PERIOD PREVALENCE. The amount a particular disease present in a population over a period of time.

PERSON-TIME RATE. A measure of the incidence rate of an event, e.g., a disease or death, in a population at risk over an observed period to time, that directly incorporates time into the denominator.

PIE CHART. A circular chart in which the size of each ``slice'' is proportional to the frequency of each category of a variable.

POINT PREVALENCE. The amount of a particular disease present in a population at a single point in time.

POPULATION. The total number of inhabitants of a given area or country. In sampling, the population may refer to the units from which the sample is drawn, not necessarily the total population of people.

PREDICTIVE VALUE POSITIVE. A measure of the predictive value of a reported case or epidemic; the proportion of cases reported by a surveillance system or classified by a case definition which are true cases.

PREVALENCE. The number or proportion of cases or events or conditions in a given population.

PREVALENCE RATE. The proportion of persons in a population who have a particular disease or attribute at a specified point in time or over a specified period of time.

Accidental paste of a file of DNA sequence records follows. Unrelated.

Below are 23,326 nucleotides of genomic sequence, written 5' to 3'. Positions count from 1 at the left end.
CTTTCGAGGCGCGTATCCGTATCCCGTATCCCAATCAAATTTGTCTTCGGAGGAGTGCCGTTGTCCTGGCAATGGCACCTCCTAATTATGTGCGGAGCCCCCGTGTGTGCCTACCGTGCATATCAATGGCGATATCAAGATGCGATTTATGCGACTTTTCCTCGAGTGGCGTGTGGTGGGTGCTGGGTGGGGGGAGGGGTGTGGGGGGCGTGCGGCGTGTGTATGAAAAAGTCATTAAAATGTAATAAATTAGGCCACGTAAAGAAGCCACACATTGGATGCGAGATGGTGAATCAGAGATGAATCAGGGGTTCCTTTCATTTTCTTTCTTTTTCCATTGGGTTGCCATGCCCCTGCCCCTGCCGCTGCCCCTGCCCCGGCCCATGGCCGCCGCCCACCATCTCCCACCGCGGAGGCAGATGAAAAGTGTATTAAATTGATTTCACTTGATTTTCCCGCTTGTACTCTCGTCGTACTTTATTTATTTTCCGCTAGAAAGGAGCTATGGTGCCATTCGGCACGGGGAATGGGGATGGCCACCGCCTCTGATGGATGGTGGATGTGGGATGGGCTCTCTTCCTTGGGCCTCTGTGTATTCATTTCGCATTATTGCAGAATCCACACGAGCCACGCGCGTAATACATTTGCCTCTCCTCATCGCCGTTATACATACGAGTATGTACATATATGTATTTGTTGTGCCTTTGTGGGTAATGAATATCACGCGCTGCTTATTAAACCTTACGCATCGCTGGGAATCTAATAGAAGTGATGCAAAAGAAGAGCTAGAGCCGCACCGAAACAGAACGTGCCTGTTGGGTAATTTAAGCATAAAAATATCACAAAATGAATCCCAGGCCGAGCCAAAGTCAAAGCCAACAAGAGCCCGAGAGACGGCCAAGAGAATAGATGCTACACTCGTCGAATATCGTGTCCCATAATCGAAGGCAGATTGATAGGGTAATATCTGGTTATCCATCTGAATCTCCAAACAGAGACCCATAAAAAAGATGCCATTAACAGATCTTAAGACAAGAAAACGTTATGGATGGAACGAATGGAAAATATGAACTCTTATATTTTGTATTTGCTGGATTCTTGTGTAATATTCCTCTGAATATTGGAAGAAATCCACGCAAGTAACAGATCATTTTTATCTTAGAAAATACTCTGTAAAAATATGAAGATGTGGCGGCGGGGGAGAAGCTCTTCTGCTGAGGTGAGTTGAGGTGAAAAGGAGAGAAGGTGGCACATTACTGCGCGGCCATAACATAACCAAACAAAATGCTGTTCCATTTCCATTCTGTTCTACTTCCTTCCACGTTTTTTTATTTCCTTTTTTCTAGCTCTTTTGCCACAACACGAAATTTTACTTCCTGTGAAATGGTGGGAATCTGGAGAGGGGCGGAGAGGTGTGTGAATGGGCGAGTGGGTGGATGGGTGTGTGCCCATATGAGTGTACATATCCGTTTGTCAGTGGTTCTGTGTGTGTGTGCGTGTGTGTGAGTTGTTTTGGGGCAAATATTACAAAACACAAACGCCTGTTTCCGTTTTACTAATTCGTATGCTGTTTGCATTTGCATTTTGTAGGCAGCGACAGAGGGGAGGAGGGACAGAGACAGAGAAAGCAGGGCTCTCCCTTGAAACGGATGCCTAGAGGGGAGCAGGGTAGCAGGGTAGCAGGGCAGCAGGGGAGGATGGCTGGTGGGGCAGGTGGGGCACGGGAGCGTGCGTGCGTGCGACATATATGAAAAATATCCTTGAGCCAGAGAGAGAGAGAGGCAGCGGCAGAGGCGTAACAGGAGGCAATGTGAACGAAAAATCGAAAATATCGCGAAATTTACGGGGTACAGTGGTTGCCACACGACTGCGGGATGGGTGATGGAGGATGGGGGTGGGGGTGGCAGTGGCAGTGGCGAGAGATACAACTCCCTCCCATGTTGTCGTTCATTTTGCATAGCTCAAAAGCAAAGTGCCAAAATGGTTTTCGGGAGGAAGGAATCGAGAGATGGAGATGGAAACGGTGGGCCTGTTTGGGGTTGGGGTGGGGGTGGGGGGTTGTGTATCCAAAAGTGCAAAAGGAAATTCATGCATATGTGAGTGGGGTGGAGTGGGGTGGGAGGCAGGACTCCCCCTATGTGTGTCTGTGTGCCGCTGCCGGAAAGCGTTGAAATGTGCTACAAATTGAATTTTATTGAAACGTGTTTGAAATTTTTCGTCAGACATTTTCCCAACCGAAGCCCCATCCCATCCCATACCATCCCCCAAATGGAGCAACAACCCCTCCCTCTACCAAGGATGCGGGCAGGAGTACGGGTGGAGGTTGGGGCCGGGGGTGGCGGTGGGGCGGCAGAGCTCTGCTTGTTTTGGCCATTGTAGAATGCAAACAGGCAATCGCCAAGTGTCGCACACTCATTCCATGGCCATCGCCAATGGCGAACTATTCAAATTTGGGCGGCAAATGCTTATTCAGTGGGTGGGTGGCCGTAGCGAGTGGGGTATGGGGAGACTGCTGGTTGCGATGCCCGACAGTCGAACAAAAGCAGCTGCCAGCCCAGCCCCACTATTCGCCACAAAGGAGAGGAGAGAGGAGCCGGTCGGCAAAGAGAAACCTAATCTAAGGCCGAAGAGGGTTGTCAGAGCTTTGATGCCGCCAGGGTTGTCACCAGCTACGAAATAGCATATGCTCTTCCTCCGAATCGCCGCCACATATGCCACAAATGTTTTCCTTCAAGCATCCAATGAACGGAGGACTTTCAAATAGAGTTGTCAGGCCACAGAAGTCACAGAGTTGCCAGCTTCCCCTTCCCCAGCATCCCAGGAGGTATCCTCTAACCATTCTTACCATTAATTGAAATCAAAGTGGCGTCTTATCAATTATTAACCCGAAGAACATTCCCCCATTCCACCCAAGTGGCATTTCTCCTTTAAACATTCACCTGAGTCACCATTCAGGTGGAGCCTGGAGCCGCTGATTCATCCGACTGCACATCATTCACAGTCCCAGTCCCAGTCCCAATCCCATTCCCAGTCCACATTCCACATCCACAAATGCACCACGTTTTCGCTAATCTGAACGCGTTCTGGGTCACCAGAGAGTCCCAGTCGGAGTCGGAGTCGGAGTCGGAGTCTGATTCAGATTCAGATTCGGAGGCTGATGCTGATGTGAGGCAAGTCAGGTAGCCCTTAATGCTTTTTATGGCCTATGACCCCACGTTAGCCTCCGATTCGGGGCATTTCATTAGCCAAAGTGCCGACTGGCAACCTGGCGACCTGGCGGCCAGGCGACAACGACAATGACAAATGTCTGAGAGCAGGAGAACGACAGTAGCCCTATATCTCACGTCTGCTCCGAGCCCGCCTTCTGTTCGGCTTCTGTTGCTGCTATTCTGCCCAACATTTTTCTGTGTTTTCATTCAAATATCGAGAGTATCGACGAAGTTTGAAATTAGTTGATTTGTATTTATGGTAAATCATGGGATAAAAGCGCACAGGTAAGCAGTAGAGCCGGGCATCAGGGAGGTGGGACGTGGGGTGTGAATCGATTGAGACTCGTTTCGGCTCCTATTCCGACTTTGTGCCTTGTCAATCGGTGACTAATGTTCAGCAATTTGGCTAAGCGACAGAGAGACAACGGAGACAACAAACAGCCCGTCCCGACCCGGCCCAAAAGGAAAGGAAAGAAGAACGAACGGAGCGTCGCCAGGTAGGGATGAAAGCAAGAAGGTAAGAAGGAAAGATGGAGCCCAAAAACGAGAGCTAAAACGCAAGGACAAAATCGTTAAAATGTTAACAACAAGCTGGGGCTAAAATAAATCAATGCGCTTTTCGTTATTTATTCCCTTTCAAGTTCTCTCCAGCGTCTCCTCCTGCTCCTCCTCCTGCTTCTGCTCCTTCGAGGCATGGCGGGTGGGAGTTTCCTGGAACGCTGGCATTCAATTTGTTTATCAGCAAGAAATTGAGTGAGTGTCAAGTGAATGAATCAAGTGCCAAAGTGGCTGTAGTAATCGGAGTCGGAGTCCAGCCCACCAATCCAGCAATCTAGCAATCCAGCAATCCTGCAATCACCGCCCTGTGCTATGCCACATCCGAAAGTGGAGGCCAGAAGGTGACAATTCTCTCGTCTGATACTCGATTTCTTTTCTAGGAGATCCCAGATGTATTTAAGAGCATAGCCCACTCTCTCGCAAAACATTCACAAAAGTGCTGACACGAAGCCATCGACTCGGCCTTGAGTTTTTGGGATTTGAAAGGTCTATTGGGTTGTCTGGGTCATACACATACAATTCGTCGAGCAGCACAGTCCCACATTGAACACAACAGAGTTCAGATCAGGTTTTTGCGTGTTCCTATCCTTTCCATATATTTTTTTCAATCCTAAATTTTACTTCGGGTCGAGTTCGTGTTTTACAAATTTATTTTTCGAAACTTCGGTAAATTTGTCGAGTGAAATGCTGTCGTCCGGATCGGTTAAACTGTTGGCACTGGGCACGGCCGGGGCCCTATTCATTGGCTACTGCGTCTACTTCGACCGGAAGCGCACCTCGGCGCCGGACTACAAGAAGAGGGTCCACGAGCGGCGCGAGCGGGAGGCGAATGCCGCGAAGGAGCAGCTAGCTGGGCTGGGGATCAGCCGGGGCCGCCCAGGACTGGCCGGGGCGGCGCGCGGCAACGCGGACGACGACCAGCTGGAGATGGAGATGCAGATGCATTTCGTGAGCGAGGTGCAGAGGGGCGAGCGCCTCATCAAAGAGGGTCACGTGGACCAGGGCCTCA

PROPAGATED OUTBREAK. An outbreak that does not have a common source, but instead spreads from person to person.

PROPORTION. A type of ratio in which the numerator is included in the denominator. The ratio of a part to the whole, expressed as a ``decimal fraction'' (e.g., 0.2), as a fraction (1/5), or, loosely, as a percentage (20%).

PROPORTIONATE MORTALITY. The proportion of deaths in a specified population over a period of time attributable to different causes. Each cause is expressed as a percentage of all deaths, and the sum of the causes must add to 100%. These proportions are not mortality rates, since the denominator is all deaths, not the population in which the deaths occurred.

PUBLIC HEALTH SURVEILLANCE. The systematic collection, analysis, interpretation, and dissemination of health data on an ongoing basis, to gain knowledge of the pattern of disease occurrence and potential in a community, in order to control and prevent disease in the community.


QUARANTINE. Period of detention of individuals to determine whether they have a communicable disease; restricted access to a place where a communicable disease exists.


RACE-SPECIFIC MORTALITY RATE. A mortality rate limited to a specified racial group. Both numerator and denominator are limited to the specified group.

RANDOM SAMPLE. A sample derived by selecting individuals such that each individual has the same probability of selection.

RANGE. In statistics, the difference between the largest and smallest values in a distribution. In common use, the span of values from smallest to largest.

RATE. An expression of the frequency with which an event occurs in a defined population.